Among educators in Chicago, conventional wisdom maintains that teachers in city schools routinely flee to jobs in the suburbs, lured by lower housing costs and, in high schools, higher salaries.
But in fact, less than one percent of CPS teachers quit each year to take jobs elsewhere in Cook County or the five collar counties, according to a Catalyst analysis of Illinois State Board of Education data from 1999 through 2003. That amounts to approximately 100 to 200 teachers per year during that period.
“One percent seems low. That is really strange,” remarks Ted Dallas, vice president of the Chicago Teachers Union.
Teachers who leave for nearby suburbs are only a fraction of those who resign each year from CPS.
Overall, Chicago lost about 10 percent of its teachers for reasons other than retirement between 2000 and 2003, the latest years for which complete data were available. (CPS and the state do not track specifics regarding why teachers quit.)
And experienced CPS teachers were much less likely to leave for the suburbs. Two-thirds of teachers who accepted new jobs in 2001or 2002 had five years of experience or less. And more than half of all those who left took a pay cut.
Teachers looking to transfer outside Chicago face a host of barriers.
For one, the competition can be fierce. Oak Park Elementary District receives about 700 applications for 30 to 35 open positions each year, according to its human resources department. And last year, Glencoe School District had 1,500 applications for 14 positions, the superintendent’s office reports.
Another disincentive is the cap many suburban districts put on the number of years of experience they will award to incoming teachers. Arlington Heights Township High School District caps credit for experience at six years, while Naperville Community Unit School District caps credit at 15 years.
In addition, a stagnant economy has also meant fewer suburban openings. Suburban districts began a hiring slowdown in 2002, according to Ed-Red, a consortium of 100 districts in the Chicago suburbs. That year, the number of teachers leaving Chicago for the nearby suburbs dropped from 200 to 100, according to state data.
‘An urban teacher’
Three teachers from one troubled North Side school that closed this summer, Truth Elementary, say they want to stay in CPS. And their reasons may well hold true for other teachers across the city.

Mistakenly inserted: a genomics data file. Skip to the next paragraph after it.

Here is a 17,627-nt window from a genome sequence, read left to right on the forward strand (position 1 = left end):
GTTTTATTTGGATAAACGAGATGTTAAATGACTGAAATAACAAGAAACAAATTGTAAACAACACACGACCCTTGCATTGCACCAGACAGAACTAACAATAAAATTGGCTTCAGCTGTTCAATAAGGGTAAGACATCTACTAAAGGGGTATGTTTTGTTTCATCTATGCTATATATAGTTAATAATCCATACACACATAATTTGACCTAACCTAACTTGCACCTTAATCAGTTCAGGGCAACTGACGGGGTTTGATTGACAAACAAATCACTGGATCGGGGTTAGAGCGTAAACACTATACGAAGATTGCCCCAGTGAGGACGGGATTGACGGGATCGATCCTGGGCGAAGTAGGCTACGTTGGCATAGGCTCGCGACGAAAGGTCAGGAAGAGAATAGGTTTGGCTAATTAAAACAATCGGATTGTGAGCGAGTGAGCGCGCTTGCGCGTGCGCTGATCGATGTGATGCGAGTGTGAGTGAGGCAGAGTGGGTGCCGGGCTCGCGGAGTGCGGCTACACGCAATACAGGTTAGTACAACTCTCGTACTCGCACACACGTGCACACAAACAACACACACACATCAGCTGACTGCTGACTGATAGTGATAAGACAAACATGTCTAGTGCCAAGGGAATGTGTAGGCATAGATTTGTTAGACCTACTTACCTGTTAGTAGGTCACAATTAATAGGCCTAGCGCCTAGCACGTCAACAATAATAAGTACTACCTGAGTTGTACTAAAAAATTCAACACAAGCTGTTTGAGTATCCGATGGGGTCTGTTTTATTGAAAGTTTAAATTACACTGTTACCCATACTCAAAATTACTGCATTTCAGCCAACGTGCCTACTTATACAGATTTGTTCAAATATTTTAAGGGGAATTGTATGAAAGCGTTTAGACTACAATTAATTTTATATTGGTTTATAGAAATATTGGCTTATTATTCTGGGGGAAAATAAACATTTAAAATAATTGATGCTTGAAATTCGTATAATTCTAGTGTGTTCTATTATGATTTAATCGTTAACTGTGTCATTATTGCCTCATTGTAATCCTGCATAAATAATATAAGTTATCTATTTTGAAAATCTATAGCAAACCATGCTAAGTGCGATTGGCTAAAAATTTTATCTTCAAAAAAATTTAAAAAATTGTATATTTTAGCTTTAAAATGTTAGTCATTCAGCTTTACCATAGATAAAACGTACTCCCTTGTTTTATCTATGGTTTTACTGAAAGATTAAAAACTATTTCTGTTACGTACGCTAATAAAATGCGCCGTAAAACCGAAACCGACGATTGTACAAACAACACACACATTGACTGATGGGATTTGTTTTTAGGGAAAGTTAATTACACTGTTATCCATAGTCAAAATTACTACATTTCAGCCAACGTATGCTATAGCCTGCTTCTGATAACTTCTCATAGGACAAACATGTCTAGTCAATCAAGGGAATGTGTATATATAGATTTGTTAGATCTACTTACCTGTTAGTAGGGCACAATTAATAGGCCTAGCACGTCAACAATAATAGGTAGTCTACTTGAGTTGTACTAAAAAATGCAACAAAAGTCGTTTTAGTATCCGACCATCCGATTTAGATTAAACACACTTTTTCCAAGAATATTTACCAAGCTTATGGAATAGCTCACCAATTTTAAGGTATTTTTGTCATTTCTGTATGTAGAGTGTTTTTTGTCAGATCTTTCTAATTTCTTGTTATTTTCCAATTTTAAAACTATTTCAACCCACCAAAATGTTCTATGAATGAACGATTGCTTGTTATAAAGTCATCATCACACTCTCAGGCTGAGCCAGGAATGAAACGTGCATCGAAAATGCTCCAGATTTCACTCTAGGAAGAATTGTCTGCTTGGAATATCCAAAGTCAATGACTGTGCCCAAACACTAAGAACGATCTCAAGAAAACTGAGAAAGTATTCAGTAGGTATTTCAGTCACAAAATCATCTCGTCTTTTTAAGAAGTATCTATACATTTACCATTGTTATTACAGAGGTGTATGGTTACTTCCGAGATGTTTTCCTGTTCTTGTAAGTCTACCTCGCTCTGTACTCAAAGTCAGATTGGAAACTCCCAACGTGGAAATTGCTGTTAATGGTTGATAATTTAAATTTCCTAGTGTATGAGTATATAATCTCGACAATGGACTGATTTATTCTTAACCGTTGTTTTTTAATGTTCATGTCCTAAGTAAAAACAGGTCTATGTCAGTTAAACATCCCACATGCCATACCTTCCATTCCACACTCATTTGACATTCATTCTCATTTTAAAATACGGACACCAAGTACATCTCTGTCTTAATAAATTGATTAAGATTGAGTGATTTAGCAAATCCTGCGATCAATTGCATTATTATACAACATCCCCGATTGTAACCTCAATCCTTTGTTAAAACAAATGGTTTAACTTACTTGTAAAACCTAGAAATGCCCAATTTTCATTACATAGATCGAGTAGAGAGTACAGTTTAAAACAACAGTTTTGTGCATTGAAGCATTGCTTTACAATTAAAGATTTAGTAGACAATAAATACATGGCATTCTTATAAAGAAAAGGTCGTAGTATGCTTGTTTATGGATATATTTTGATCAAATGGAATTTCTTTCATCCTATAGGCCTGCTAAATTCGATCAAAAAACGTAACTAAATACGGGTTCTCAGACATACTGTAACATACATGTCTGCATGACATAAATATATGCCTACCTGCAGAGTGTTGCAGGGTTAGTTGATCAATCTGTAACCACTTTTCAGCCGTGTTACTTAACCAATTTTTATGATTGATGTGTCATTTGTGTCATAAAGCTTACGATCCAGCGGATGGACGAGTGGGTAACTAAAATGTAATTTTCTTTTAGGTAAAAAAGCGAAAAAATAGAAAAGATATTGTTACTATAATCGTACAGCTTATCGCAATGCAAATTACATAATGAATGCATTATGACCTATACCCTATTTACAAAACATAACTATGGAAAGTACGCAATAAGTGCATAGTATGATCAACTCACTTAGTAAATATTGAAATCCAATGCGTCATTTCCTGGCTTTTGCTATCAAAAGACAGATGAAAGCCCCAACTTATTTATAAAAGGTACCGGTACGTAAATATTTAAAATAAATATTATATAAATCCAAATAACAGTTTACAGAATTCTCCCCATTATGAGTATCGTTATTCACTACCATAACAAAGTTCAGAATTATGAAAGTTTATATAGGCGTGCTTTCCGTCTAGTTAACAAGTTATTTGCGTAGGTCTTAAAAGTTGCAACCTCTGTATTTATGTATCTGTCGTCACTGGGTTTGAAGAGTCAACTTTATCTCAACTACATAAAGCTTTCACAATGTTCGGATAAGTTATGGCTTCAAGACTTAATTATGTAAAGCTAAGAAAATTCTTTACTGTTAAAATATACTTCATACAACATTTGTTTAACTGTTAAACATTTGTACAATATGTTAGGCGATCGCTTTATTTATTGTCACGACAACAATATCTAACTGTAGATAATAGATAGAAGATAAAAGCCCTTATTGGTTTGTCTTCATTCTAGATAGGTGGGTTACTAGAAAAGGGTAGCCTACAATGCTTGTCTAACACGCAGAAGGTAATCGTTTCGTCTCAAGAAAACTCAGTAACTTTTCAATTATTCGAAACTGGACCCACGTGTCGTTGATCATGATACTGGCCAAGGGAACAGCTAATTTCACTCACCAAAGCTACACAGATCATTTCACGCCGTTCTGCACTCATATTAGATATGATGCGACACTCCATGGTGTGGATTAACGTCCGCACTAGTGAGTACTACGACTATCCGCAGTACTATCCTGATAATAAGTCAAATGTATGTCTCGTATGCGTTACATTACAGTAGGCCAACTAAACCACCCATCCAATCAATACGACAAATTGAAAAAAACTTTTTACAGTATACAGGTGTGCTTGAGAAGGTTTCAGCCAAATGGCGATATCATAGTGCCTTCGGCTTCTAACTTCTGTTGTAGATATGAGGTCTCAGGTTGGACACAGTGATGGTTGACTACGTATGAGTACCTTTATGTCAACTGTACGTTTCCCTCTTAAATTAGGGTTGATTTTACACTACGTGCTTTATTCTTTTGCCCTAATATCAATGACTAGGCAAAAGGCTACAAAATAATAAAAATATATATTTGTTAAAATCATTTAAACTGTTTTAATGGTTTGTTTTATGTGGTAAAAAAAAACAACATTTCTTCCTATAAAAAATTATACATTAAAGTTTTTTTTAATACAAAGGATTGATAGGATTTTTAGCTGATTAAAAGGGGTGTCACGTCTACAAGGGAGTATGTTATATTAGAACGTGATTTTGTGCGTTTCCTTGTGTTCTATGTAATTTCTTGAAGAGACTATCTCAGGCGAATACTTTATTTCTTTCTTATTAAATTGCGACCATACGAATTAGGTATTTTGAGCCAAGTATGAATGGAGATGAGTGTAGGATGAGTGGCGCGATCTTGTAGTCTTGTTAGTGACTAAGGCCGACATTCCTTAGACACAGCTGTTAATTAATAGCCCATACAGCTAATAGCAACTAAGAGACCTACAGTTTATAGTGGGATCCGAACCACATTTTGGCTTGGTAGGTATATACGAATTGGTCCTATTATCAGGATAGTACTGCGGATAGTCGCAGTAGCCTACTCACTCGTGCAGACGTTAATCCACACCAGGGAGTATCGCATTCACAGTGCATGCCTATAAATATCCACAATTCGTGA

One teacher, a veteran who once taught in the suburbs, says she now prefers city living, “and I’m not commuting back and forth.” Another, a native Chicagoan, describes herself as “an urban teacher” and says the suburbs are unfamiliar territory. And one who grew up in the suburbs prefers to work with disadvantaged kids in the city because, “I feel I have a bigger impact.”
CPS teachers who are frustrated with working conditions are more likely to switch schools than take suburban jobs, some observers say. “I don’t hear so much about, ‘The system is no good,'” reports Barbara Radner of DePaul University’s Center for Urban Education. “I hear, ‘I’ve got to get out of this building.'”
Some teachers may be so dissatisfied that they choose to leave teaching altogether, suggests Earl Kelly Prince, a former CTU field representative who recently ran unsuccessfully for union president. “I meet a lot of people who are former teachers, and I don’t mean old people.”
A 2003 CTU survey of teachers who resigned between 1991 and 2002 found that 55 percent had left teaching. Their top three complaints: poor student behavior, insufficient support from principals, and lack of parental involvement.
Inadequate pay ranked only 6th. The survey did not specifically ask teachers whether job dissatisfaction was their primary reason for leaving. (For more on the CTU survey, see ‘More new teachers leaving CPS’ in the Nov. 2003 issue of Catalyst.)
One teacher who left CPS in 2001 for a lower-paying job in the suburbs blames what she describes as an inhospitable school climate at her school on the Far South Side.
“No one wanted to mentor me,” she recalls. “I was swapped around from one teacher to the next.”Now she works in Glendale Heights, where she earns $5,000 less but feels supported by her colleagues. “It’s worth the pay cut.”
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